Documentation Home
MySQL Enterprise Backup 3.9 User's Guide
Related Documentation Download this Manual
PDF (US Ltr) - 0.9Mb
PDF (A4) - 0.8Mb
EPUB - 184.1Kb
HTML Download (TGZ) - 142.4Kb
HTML Download (Zip) - 167.2Kb

3.3.3 Making a Compressed Backup

To save disk space, you can compress InnoDB backup data files by using the --compress option of mysqlbackup. Compression lets you keep more sets of backup data on hand, and saves on transmission time when sending the backup data to another server. The downside is extra CPU overhead during the backup itself, and extra time needed during the restore process as the data is uncompressed.

The backup compression feature only applies to InnoDB tables. MySQL 5.5 and higher make InnoDB the default storage engine, because of its high concurrency, reliability, and fast crash recovery. The hot backup and incremental backup features of MySQL Enterprise Backup also apply only to InnoDB tables; For these reasons, Oracle recommends using InnoDB tables for your biggest, busiest, and most important data.

When InnoDB tablespace files are compressed during backup, they receive the extension .ibz rather than the usual .ibd extension. To avoid wasting CPU cycles without saving additional disk space, --compress does not attempt to compress already-compressed tables that use the Barracuda file format; such tablespace files keep the usual .ibd extension.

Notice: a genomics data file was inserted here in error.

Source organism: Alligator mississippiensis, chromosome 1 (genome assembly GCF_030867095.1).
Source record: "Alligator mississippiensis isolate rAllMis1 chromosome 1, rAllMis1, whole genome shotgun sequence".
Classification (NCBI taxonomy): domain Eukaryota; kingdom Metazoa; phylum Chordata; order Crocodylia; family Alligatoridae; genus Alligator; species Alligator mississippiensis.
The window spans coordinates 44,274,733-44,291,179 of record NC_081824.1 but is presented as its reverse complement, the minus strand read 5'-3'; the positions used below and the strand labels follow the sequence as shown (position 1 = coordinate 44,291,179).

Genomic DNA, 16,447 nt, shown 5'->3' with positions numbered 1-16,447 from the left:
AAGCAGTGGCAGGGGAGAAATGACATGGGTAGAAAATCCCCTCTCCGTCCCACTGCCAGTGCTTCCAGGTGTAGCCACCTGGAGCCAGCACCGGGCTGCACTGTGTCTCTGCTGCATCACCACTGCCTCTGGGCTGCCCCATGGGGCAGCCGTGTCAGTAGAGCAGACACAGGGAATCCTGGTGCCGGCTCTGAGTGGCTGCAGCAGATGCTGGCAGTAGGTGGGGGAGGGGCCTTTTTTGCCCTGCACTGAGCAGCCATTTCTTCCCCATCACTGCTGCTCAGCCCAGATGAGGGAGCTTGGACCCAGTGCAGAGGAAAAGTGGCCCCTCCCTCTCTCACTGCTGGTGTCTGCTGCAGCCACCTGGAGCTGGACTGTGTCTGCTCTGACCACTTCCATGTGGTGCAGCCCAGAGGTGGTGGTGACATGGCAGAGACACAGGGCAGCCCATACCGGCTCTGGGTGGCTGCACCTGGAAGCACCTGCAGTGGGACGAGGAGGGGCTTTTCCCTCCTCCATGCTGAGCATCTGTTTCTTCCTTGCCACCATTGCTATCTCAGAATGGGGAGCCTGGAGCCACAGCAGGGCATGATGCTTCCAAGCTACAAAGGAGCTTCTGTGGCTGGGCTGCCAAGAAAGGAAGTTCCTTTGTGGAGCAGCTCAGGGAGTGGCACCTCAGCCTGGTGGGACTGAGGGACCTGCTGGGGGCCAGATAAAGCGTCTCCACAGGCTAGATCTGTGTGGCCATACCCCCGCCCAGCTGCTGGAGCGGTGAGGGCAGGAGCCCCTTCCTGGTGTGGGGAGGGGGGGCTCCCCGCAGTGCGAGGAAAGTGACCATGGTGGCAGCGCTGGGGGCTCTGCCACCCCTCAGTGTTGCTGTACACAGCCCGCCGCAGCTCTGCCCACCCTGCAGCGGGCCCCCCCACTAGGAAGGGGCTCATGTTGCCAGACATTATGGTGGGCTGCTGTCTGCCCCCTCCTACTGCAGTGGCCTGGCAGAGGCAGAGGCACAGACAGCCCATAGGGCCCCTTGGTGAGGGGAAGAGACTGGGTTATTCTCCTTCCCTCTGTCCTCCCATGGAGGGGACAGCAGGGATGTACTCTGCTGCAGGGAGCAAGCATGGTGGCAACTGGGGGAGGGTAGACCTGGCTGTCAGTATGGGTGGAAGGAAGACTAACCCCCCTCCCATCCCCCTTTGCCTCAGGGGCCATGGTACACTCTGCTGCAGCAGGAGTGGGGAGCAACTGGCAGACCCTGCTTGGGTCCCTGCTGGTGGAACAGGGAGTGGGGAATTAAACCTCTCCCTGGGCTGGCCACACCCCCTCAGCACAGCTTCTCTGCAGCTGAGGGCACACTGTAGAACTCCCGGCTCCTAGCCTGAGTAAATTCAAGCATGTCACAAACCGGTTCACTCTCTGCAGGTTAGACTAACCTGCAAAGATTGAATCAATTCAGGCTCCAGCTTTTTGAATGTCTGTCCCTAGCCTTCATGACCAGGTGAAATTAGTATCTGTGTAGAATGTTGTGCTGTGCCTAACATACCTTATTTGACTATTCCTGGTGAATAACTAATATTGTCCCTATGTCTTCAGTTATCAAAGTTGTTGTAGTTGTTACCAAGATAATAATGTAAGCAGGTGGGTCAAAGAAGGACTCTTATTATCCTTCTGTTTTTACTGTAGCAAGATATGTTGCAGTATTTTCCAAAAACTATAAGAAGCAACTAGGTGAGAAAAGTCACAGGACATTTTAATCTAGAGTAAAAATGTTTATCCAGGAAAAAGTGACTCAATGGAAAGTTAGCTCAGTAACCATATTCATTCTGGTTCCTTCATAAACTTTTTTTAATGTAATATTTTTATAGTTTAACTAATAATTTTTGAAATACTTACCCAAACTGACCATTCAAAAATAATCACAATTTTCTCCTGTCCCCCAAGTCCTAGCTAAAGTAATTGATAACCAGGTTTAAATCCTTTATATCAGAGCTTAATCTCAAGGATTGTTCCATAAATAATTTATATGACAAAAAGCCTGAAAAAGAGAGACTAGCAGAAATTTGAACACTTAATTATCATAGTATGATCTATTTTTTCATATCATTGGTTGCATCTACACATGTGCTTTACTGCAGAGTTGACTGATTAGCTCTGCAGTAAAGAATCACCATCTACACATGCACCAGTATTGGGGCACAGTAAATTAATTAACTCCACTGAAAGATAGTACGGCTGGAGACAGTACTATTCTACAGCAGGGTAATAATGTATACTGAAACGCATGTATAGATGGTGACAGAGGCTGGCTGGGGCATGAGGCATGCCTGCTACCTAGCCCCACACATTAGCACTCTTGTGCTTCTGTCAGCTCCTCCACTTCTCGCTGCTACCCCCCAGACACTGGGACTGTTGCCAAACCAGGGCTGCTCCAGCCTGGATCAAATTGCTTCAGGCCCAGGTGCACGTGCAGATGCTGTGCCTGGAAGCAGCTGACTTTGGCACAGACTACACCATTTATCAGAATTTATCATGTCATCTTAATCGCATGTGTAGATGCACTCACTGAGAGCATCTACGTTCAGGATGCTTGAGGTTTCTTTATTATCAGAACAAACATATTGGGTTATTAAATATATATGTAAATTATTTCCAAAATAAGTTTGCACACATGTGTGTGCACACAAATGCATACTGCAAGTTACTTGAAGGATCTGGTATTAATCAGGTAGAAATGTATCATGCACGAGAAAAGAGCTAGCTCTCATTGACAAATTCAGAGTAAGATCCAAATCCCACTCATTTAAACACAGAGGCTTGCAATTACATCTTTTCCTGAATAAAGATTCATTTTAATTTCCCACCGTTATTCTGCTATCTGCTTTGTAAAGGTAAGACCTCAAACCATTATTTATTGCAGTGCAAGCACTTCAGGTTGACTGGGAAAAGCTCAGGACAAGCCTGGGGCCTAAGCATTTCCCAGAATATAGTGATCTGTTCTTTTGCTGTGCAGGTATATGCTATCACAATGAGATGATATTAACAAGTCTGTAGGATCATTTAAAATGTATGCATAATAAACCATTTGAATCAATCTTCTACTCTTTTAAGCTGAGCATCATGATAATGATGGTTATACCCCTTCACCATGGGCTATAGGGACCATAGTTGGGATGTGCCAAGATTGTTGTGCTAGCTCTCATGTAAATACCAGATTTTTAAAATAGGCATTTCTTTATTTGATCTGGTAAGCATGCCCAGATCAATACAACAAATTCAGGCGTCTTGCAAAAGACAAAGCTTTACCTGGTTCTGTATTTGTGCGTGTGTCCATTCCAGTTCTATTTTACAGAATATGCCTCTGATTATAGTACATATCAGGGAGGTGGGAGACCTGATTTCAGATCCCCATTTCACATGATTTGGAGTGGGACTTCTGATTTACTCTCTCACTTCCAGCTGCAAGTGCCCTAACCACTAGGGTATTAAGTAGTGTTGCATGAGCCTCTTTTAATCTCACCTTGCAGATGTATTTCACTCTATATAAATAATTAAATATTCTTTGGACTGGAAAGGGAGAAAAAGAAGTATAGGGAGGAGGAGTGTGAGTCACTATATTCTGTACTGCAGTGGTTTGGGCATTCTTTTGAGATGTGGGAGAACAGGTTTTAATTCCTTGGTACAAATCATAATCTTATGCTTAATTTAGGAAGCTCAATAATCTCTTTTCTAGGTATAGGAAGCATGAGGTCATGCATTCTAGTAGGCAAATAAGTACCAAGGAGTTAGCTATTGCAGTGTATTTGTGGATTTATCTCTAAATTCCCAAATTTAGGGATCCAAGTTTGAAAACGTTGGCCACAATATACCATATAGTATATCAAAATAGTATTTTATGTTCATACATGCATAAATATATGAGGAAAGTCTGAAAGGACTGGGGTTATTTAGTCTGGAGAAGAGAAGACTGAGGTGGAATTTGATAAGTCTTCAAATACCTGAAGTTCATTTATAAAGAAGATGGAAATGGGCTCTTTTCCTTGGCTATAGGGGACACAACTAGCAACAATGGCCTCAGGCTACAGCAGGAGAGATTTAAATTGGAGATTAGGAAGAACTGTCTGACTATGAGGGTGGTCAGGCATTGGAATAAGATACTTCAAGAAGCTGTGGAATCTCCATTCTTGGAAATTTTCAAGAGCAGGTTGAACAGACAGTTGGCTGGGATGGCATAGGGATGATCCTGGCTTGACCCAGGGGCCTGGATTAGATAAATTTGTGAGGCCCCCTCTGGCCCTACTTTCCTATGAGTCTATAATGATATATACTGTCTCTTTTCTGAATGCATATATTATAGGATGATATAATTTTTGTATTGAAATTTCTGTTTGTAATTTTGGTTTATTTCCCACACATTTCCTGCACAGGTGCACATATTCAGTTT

If there is unused space within an InnoDB tablespace file, the entire file is copied during an uncompressed backup. Do a compressed backup to avoid the storage overhead for this unused space.

You can only use the --compress option for full backups, not for incremental backups.

$ mysqlbackup --defaults-file=/home/pekka/my.cnf --compress backup
...many lines of output...
mysqlbackup: Compressed 488 MB of data files to 53 MB (compression 89%).

101208 15:48:09  mysqlbackup: Full backup completed!

The backup directory is shown below. Compressed data files have the suffix .ibz. Typically, compression ratios of more than 70% are achieved:

$ ls -l /sqldata-backup
total 54676
-rw-r--r-- 1 pekka pekka      158 2010-12-08 15:48 ibbackup_export_variables.txt
-rw-r----- 1 pekka pekka     1024 2010-12-08 15:48 ibbackup_logfile
-rw-r----- 1 pekka pekka  1095854 2010-12-08 15:47 ibdata1.ibz
-rw-r----- 1 pekka pekka   811625 2010-12-08 15:47 ibdata2.ibz
-rw-r----- 1 pekka pekka 54058462 2010-12-08 15:48 ibdata3.ibz

Next steps:

  • Make a note of the LSN value in the message at the end of both full and incremental backups, for example, mysqlbackup: Was able to parse the log up to lsn LSN_number. You specify this value when performing incremental backups of changes that occur after this full backup.

  • Apply the log to the compressed backup files, so that the full backup is ready to be restored at any time. You can move the backup data to a different server first, to avoid the CPU and I/O overhead of performing this operation on the database server.

  • After applying the log, periodically take incremental backups, which are much faster and smaller than a full backup like this.

Download this Manual
PDF (US Ltr) - 0.9Mb
PDF (A4) - 0.8Mb
EPUB - 184.1Kb
HTML Download (TGZ) - 142.4Kb
HTML Download (Zip) - 167.2Kb
User Comments
Sign Up Login You must be logged in to post a comment.